I think that Karen Pryor would approve.
Correct all mistakes immediately.
The very term "correction" has a negative connotation, but corrections are a positive, critical part of effective teaching. Corrections are the equivalent of MORE INSTRUCTION, and that instruction is prompted directly by needs that students demonstrate.
Bringing every student to mastery on every component of Spelling Mastery exercises is vital to the effectiveness of the program. Spelling Mastery departs from traditional spelling programs in that once a word (or generalization) is introduced in the program, IT DOESN'T GO AWAY. Everything in the program is reviewed cumulatively, as insurance of long-term retention and transfer to writing.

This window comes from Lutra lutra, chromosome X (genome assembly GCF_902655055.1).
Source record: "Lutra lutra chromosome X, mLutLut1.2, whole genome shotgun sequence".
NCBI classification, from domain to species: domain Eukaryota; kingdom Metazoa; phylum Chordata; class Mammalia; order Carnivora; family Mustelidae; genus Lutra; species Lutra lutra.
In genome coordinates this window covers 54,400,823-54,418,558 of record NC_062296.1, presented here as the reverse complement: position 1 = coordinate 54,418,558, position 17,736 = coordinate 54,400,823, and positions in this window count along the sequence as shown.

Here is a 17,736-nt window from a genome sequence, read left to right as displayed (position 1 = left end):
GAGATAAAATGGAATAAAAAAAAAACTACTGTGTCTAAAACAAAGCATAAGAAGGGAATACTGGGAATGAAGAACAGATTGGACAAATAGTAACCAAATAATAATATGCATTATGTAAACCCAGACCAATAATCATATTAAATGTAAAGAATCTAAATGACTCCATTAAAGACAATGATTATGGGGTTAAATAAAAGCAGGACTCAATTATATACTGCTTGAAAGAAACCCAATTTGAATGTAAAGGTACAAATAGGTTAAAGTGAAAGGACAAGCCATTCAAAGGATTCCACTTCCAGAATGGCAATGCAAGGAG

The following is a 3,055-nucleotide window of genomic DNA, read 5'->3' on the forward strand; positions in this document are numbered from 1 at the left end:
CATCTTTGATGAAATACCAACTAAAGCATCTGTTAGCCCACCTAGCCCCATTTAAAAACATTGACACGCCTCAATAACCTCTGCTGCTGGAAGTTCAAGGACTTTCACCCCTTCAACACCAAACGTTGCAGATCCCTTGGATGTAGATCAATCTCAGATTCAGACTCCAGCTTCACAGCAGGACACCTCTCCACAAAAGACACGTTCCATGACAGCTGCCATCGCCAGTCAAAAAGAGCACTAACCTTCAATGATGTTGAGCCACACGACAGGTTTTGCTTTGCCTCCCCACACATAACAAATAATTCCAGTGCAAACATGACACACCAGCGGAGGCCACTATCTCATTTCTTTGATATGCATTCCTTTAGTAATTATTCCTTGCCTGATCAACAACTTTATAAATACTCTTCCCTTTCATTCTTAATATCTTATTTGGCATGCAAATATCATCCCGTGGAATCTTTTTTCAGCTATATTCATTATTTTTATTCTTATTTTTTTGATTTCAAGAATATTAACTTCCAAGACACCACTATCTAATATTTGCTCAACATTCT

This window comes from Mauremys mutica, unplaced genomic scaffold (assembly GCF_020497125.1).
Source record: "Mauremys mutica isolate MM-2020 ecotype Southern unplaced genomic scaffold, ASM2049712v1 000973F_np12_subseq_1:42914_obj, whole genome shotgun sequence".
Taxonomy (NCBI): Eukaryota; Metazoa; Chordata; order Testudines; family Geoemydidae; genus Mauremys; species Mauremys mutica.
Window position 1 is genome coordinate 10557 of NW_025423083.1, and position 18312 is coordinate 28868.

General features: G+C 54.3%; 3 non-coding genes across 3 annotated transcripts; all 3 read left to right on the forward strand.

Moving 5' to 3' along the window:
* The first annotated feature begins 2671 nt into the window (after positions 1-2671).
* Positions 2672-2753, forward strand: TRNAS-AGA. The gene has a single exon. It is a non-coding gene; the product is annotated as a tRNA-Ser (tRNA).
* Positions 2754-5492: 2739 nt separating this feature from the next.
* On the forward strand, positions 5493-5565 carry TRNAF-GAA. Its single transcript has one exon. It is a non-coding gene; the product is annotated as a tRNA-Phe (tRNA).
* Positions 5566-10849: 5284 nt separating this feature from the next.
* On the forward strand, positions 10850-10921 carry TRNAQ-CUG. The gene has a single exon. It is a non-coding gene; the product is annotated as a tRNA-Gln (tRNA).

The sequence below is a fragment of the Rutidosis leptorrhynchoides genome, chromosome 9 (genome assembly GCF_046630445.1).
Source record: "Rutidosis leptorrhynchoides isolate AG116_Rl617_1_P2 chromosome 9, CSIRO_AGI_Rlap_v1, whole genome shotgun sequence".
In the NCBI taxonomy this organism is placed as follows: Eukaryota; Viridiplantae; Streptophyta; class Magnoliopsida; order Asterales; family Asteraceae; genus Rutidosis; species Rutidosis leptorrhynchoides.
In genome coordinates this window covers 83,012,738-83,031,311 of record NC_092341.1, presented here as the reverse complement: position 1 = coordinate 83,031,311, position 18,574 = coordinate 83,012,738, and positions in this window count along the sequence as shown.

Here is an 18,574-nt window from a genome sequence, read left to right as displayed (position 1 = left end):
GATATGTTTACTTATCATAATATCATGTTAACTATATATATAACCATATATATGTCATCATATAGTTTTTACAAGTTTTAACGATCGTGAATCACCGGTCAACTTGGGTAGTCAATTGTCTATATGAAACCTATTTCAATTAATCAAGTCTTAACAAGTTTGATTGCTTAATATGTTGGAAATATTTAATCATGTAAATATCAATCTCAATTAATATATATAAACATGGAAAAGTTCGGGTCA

Using quick pacing and an upbeat, positive attitude toward corrections are major keys to effectively correcting an entire group. Don't forget to communicate to students how pleased you are when you are not having to correct them, particularly on difficult items.
Remember this about corrections. Students don't always know what constitutes a good job. When you hold them to a very high criterion of performance (especially early in the program) they learn exactly what your expectations are. They also see that by having high performance expectations, you are making it easier for them to learn and use what is being presented. Once they see the rules of the "game," their performance improves dramatically. They learn fast and generalize well -- things they would not do if they never learn what "good work" really means.
Friday, March 28, 2008
The meaning of good work
I just received my gently used copy of Spelling Mastery, Level E by Robert Dixon and Siegfried Engelmann. Perhaps my favorite passage in the Teacher's Book is The Importance of Corrections.
Posted by concernedCTparent at 6:29 AM